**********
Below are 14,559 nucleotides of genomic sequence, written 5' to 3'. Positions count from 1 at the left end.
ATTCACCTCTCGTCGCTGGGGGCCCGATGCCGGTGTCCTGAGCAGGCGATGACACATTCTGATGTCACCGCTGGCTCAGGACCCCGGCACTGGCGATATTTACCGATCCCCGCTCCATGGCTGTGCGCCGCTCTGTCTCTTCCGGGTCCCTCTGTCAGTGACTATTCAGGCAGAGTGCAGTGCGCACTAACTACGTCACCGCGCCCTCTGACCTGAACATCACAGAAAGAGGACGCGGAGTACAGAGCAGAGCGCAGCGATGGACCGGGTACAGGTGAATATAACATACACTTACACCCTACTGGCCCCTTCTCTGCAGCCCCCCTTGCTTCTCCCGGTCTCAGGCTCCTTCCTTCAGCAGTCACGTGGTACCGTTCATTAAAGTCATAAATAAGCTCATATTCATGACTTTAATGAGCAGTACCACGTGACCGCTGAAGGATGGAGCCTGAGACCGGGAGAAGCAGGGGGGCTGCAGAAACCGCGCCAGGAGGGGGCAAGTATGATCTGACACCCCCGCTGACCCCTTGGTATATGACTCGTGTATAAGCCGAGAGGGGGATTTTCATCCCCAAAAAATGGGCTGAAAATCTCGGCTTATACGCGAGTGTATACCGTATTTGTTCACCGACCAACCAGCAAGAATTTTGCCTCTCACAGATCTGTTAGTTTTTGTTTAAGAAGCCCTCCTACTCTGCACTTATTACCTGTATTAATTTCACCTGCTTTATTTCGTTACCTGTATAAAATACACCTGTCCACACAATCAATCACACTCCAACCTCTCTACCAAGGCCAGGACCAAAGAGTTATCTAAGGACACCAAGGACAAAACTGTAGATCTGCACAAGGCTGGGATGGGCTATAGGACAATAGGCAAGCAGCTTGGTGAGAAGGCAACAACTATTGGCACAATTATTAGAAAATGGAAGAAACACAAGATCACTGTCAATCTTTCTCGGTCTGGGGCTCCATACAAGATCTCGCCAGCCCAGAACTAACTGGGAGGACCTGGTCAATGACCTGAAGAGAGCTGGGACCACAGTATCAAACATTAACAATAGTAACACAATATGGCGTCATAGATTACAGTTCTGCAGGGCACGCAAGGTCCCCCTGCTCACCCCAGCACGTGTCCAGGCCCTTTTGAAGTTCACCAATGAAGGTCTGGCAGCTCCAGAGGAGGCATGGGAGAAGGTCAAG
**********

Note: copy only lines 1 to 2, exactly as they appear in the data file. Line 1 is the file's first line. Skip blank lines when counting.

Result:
Below are 14,559 nucleotides of genomic sequence, written 5' to 3'. Positions count from 1 at the left end.
ATTCACCTCTCGTCGCTGGGGGCCCGATGCCGGTGTCCTGAGCAGGCGATGACACATTCTGATGTCACCGCTGGCTCAGGACCCCGGCACTGGCGATATTTACCGATCCCCGCTCCATGGCTGTGCGCCGCTCTGTCTCTTCCGGGTCCCTCTGTCAGTGACTATTCAGGCAGAGTGCAGTGCGCACTAACTACGTCACCGCGCCCTCTGACCTGAACATCACAGAAAGAGGACGCGGAGTACAGAGCAGAGCGCAGCGATGGACCGGGTACAGGTGAATATAACATACACTTACACCCTACTGGCCCCTTCTCTGCAGCCCCCCTTGCTTCTCCCGGTCTCAGGCTCCTTCCTTCAGCAGTCACGTGGTACCGTTCATTAAAGTCATAAATAAGCTCATATTCATGACTTTAATGAGCAGTACCACGTGACCGCTGAAGGATGGAGCCTGAGACCGGGAGAAGCAGGGGGGCTGCAGAAACCGCGCCAGGAGGGGGCAAGTATGATCTGACACCCCCGCTGACCCCTTGGTATATGACTCGTGTATAAGCCGAGAGGGGGATTTTCATCCCCAAAAAATGGGCTGAAAATCTCGGCTTATACGCGAGTGTATACCGTATTTGTTCACCGACCAACCAGCAAGAATTTTGCCTCTCACAGATCTGTTAGTTTTTGTTTAAGAAGCCCTCCTACTCTGCACTTATTACCTGTATTAATTTCACCTGCTTTATTTCGTTACCTGTATAAAATACACCTGTCCACACAATCAATCACACTCCAACCTCTCTACCAAGGCCAGGACCAAAGAGTTATCTAAGGACACCAAGGACAAAACTGTAGATCTGCACAAGGCTGGGATGGGCTATAGGACAATAGGCAAGCAGCTTGGTGAGAAGGCAACAACTATTGGCACAATTATTAGAAAATGGAAGAAACACAAGATCACTGTCAATCTTTCTCGGTCTGGGGCTCCATACAAGATCTCGCCAGCCCAGAACTAACTGGGAGGACCTGGTCAATGACCTGAAGAGAGCTGGGACCACAGTATCAAACATTAACAATAGTAACACAATATGGCGTCATAGATTACAGTTCTGCAGGGCACGCAAGGTCCCCCTGCTCACCCCAGCACGTGTCCAGGCCCTTTTGAAGTTCACCAATGAAGGTCTGGCAGCTCCAGAGGAGGCATGGGAGAAGGTCAAG